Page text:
Above: 2021 brought new ghost lore for Brackenridge Park.
In the end of the year push to publish An Ostrich-Plumed Hat, and Yes She Shot Him Dead, I almost forgot the all-important round-up of your favorite posts from 2021. Most readers appear to favor stories about their hometowns, whether it is San Antonio (still Alamobsessive as ever) or Austin. Or maybe this represents a two-year confinement blip, where you are looking for comfort close to home and aren’t fully prepared to play boulevardier yet.
Continue reading “Texans sure like reading about Texas”
On nights when the moon is full, sometimes the distant sound of a horn disturbs the sleep of those in homes perched on bluffs above the Olmos Basin. Not a truck horn from the highway nearby, but the horn of the hunt.
It’s followed by the frantic baying of hounds heading toward Brackenridge Park, where their continued howling awakens some in River Road. Those who peer out their windows report seeing a blur of Vizla hounds racing through the underbrush followed by a lone horseback rider, the tails of his formal coat flapping in the wind.
Continue reading “Brackenridge Park: A ghost gives chase to his daughter’s murderers”
Above, Cathedrale-Primatiale Saint-Andre de Bordeaux
It seems as though almost a dozen streets lead directly to the grand plaza surrounding Saint Andre Cathedral, and all are rewarded with stunning views of its portals, the spires topping its bell towers or the adjacent Pey-Berland Tower. Now well disguised by later French Gothic transformations, the original Romanesque church dates to around the year 1000.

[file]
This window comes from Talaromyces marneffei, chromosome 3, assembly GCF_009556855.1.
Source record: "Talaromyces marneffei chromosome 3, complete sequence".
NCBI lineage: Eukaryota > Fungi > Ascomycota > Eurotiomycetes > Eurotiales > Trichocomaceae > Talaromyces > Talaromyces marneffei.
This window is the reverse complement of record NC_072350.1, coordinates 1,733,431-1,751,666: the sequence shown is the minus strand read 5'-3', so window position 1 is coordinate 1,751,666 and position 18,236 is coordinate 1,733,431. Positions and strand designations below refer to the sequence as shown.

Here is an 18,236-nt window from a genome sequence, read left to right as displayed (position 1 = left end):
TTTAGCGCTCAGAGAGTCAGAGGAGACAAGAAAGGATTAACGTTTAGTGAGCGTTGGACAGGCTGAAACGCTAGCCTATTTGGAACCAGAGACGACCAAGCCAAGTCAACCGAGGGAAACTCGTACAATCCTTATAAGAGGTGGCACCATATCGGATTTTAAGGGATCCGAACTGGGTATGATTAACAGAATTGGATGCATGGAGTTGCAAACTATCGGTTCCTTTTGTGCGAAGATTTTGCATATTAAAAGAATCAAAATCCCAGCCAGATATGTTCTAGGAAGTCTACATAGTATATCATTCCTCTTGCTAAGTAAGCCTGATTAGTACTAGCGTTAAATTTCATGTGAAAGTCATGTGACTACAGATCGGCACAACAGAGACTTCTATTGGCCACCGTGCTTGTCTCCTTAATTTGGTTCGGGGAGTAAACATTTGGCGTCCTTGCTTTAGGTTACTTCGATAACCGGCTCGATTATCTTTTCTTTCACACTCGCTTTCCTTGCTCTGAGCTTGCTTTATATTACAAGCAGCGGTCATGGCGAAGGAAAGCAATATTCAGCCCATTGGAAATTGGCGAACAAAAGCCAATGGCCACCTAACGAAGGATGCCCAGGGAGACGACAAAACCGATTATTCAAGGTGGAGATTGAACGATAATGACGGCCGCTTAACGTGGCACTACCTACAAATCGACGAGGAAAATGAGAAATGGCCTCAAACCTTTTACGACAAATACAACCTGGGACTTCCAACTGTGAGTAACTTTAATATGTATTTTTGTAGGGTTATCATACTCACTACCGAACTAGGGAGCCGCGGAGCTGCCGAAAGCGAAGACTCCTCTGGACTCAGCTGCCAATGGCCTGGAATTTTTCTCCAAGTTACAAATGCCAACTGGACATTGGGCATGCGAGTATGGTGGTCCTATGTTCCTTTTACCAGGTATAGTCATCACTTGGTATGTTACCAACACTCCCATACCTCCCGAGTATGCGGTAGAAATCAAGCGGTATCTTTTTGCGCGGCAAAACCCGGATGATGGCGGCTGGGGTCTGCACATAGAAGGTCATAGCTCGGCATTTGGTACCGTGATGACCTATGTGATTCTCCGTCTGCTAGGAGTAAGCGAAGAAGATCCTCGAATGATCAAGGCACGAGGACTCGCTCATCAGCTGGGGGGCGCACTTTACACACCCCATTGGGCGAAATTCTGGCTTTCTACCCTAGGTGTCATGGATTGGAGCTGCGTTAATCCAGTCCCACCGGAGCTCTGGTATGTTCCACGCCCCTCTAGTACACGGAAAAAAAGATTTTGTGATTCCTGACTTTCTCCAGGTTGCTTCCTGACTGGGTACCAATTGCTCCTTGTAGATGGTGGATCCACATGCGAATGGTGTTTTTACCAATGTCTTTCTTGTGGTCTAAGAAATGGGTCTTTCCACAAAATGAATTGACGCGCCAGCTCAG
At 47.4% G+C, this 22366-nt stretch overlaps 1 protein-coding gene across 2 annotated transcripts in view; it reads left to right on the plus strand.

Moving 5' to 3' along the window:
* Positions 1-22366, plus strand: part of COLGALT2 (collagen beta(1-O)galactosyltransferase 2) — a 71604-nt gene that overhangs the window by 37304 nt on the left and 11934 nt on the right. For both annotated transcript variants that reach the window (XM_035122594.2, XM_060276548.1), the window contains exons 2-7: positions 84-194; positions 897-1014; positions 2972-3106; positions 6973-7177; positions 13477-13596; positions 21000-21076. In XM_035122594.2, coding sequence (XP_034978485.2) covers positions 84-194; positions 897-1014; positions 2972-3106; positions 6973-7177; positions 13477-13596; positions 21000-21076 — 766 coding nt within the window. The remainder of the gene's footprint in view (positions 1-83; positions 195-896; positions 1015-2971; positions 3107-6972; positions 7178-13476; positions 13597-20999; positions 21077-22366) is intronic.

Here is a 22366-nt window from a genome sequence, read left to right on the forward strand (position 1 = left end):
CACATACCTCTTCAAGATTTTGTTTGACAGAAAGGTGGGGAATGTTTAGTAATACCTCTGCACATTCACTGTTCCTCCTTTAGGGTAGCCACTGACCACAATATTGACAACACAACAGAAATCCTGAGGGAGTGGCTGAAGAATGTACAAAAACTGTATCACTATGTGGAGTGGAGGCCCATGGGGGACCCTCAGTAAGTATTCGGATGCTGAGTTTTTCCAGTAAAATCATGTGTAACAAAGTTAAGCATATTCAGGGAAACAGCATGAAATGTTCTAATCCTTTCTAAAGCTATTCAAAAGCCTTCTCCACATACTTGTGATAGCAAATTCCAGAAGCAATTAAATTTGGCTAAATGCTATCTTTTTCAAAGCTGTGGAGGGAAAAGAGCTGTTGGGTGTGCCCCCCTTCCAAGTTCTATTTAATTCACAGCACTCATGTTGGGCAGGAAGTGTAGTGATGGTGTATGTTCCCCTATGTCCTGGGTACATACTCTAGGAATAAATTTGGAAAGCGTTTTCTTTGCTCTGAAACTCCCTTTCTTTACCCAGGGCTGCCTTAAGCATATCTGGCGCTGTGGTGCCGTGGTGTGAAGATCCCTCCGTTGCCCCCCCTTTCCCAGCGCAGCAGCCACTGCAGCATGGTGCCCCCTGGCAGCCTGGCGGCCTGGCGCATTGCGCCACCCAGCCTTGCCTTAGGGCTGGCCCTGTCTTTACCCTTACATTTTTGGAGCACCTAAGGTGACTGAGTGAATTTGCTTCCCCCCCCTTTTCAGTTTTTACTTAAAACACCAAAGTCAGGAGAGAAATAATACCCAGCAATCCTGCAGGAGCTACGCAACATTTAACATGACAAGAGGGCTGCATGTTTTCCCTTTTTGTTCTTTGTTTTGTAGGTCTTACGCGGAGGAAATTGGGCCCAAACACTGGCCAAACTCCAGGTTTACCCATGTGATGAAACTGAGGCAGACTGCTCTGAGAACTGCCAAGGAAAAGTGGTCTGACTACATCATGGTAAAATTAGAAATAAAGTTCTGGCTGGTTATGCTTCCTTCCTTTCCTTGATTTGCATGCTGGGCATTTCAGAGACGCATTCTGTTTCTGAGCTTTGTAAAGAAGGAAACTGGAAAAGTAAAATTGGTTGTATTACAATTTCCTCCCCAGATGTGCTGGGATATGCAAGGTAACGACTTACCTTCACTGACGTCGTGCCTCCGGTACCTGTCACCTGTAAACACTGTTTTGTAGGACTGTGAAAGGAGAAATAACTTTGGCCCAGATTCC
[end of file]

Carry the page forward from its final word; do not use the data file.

This church was the site of the wedding of 13-year-old Eleanor of Aquitaine (1122-1204) and the man who not long after their nuptials became king of France, King Louis VII (1120-1180) – making her queen. That marriage wasn’t a happy-ever-after story, and its failure led her to wed a much younger man, Henry of Anjou (1152-1189), who also would make her a queen, but of England. Will not distract you from the cathedral with the fascinating history of how her marriage to Henry II made the Aquitaine region of France part of England for three centuries.
Continue reading “Postcard from Bordeaux, France: Cathedral home to royal weddings and horsefeed”